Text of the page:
Eleazar Wheelock was a New Light Congregationalist minister who founded Dartmouth College. He was born into a very typical Congregationalist family, and began studying at Yale in 1729, where he fell in with the emerging New Light clique. The evangelical network that he built in college propelled him to fame as an itinerant minister during the First Great Awakening and gave him many of the contacts that he later drew on to support his charity school for Native Americans. Wheelock’s time as an itinerant minister indirectly brought about his charity school. When the Colony of Connecticut retroactively punished itinerant preaching in 1743, Wheelock was among those who lost his salary. Thus, in 1743, he began operating a grammar school to support himself. He was joined that December by Samson Occom, a Mohegan Indian, who sought out an education in hopes of becoming a teacher among his people. Occom’s academic success inspired Wheelock to train Native Americans as missionaries. To that end, he opened Moor’s Indian Charity School in 1754 (where he continued to train Anglo-American students who paid their own way as well as students who functionally indentured themselves to Wheelock as missionaries in exchange for an education). Between 1754 and 1769, when he relocated to New Hampshire, Wheelock trained approximately 60 male and female Native American students from nearby Algonquian tribes and from the Haudenosaunee (Iroquois) of central New York. At the same time, he navigated the complicated politics of missionary societies by setting up his own board of the Society in Scotland for Propagating Christian Knowledge, although he continued to feud with the Boston Board of the SSPCK and the London Commissioners in Boston (more colloquially called the New England Company). By the late 1760s, Wheelock had become disillusioned with the idea of Native American education. He was increasingly convinced that educating Native Americans was futile (several of his students had failed to conform to his confusing and contradictory standards), and, in late 1768, he lost his connection to the Haudenosaunee. With his inclination and ability to sponsor Native American missionaries largely depleted, Wheelock sought instead to fulfill his ultimate ambition of obtaining a charter and opening a college, which he did in 1769. To fund this new enterprise, Wheelock drew on the £12,000 that Samson Occom had raised for Moor’s Indian Charity School during a two-and-a-half year tour of Great Britain (1765 to 1768). Much of this money went towards clearing land and erecting buildings in New Hampshire for the Charity School’s relocation — infrastructure that also happened to benefit Dartmouth. Many of Wheelock’s contemporaries were outraged by what they saw as misuse of the money, as it was clear that Dartmouth College was not intended for Indians and that Moor’s had become a side project. Although Wheelock tried to maintain at least some commitment to Native American education by recruiting students from Canadian communities, the move did a great deal of damage to his public image. The last decade of Wheelock’s life was not easy. In addition to the problems of trying to set up a college far away from any Anglo-American urban center, Wheelock experienced the loss of relationships with two of his most famous and successful students, Samson Occom and Samuel Kirkland (an Anglo-American protégé). He also went into debt for Dartmouth College, especially after the fund raised in Britain was exhausted.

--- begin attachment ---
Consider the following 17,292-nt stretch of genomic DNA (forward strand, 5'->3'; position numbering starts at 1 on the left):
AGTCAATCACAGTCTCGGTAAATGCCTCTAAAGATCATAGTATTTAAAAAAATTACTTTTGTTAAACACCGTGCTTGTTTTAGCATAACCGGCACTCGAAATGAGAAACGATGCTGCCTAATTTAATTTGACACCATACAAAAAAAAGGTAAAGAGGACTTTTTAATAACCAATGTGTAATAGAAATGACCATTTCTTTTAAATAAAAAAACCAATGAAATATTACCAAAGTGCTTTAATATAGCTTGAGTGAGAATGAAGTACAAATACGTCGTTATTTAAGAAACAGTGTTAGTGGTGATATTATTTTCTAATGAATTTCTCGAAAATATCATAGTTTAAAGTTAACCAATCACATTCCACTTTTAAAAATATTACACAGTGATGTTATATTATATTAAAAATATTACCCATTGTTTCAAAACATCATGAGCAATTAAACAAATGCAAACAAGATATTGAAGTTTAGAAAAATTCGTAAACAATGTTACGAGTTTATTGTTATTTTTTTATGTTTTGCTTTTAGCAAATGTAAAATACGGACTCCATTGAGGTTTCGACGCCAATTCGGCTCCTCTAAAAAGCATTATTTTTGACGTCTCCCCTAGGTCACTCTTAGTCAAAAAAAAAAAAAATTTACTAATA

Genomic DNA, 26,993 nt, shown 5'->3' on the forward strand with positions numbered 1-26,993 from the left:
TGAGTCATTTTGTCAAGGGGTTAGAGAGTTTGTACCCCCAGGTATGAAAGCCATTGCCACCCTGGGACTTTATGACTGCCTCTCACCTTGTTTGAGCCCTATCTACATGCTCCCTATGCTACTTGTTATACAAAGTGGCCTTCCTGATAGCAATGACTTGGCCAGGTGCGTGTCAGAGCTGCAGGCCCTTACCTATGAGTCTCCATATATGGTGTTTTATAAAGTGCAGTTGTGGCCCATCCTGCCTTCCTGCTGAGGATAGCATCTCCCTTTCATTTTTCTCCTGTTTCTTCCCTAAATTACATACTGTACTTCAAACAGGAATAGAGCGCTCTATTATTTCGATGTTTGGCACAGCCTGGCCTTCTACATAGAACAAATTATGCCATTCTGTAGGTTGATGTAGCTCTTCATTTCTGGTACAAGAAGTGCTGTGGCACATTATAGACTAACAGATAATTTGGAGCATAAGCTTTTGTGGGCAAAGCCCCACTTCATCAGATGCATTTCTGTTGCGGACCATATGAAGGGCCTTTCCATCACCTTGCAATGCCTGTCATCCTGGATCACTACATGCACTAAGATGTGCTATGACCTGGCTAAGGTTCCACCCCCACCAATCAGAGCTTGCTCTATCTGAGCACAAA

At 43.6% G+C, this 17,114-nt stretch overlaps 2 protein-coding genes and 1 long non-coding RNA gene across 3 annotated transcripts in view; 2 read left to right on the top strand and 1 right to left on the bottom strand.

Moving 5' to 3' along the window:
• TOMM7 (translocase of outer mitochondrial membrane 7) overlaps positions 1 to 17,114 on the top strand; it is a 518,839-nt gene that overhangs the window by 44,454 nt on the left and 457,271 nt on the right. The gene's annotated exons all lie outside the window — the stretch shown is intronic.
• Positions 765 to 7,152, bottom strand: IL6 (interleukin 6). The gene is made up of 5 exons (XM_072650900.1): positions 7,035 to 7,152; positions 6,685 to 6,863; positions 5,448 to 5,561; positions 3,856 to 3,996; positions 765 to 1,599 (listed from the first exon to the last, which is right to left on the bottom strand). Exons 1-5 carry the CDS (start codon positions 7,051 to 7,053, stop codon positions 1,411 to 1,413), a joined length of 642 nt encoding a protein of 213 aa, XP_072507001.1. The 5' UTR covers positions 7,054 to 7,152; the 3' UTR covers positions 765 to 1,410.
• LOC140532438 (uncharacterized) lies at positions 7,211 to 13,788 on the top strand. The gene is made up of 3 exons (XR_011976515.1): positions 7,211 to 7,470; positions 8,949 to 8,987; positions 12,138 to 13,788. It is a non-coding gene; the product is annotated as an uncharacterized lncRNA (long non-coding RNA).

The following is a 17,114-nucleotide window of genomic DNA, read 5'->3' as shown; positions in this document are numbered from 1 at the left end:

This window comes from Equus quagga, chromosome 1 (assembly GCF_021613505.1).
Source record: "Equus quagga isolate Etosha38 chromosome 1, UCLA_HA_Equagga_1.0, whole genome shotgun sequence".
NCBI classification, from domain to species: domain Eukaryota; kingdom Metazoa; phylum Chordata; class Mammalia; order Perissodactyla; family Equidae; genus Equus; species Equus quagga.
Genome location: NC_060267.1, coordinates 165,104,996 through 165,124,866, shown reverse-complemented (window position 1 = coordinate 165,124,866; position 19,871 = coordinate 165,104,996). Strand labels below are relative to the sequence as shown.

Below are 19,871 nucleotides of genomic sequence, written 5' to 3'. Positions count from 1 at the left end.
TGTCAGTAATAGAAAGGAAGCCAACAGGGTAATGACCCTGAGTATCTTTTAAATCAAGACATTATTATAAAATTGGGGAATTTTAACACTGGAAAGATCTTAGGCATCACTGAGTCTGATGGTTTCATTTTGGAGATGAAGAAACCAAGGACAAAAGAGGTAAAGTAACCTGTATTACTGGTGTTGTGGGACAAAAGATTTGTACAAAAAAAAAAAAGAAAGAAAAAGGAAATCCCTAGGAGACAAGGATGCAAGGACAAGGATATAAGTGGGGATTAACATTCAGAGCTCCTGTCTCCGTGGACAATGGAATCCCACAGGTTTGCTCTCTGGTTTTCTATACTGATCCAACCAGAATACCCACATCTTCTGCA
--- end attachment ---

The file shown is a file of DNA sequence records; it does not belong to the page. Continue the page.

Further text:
Butler, John